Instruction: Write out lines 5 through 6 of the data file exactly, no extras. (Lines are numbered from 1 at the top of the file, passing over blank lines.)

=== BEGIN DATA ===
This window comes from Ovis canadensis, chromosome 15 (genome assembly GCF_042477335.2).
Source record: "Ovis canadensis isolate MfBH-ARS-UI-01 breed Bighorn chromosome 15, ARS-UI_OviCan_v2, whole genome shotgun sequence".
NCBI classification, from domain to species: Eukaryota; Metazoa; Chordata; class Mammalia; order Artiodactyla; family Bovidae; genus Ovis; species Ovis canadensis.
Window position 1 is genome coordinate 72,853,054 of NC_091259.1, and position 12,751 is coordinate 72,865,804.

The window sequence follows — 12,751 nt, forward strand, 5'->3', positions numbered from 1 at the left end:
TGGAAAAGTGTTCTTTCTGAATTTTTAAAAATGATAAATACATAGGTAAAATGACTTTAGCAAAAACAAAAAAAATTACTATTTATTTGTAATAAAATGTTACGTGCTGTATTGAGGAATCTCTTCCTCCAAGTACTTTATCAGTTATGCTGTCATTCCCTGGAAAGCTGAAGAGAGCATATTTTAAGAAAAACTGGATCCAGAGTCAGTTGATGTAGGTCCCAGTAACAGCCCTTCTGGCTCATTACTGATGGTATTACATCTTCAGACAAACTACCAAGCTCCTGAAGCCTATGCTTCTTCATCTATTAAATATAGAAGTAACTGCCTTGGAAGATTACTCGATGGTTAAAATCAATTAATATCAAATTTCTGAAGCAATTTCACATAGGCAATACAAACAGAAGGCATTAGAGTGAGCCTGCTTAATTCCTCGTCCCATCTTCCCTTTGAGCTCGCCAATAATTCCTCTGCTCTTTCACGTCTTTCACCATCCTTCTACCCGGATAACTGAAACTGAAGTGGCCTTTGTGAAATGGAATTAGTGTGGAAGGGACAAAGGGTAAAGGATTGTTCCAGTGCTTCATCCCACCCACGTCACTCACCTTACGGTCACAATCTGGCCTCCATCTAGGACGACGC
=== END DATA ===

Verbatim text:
The window sequence follows — 12,751 nt, forward strand, 5'->3', positions numbered from 1 at the left end:
TGGAAAAGTGTTCTTTCTGAATTTTTAAAAATGATAAATACATAGGTAAAATGACTTTAGCAAAAACAAAAAAAATTACTATTTATTTGTAATAAAATGTTACGTGCTGTATTGAGGAATCTCTTCCTCCAAGTACTTTATCAGTTATGCTGTCATTCCCTGGAAAGCTGAAGAGAGCATATTTTAAGAAAAACTGGATCCAGAGTCAGTTGATGTAGGTCCCAGTAACAGCCCTTCTGGCTCATTACTGATGGTATTACATCTTCAGACAAACTACCAAGCTCCTGAAGCCTATGCTTCTTCATCTATTAAATATAGAAGTAACTGCCTTGGAAGATTACTCGATGGTTAAAATCAATTAATATCAAATTTCTGAAGCAATTTCACATAGGCAATACAAACAGAAGGCATTAGAGTGAGCCTGCTTAATTCCTCGTCCCATCTTCCCTTTGAGCTCGCCAATAATTCCTCTGCTCTTTCACGTCTTTCACCATCCTTCTACCCGGATAACTGAAACTGAAGTGGCCTTTGTGAAATGGAATTAGTGTGGAAGGGACAAAGGGTAAAGGATTGTTCCAGTGCTTCATCCCACCCACGTCACTCACCTTACGGTCACAATCTGGCCTCCATCTAGGACGACGC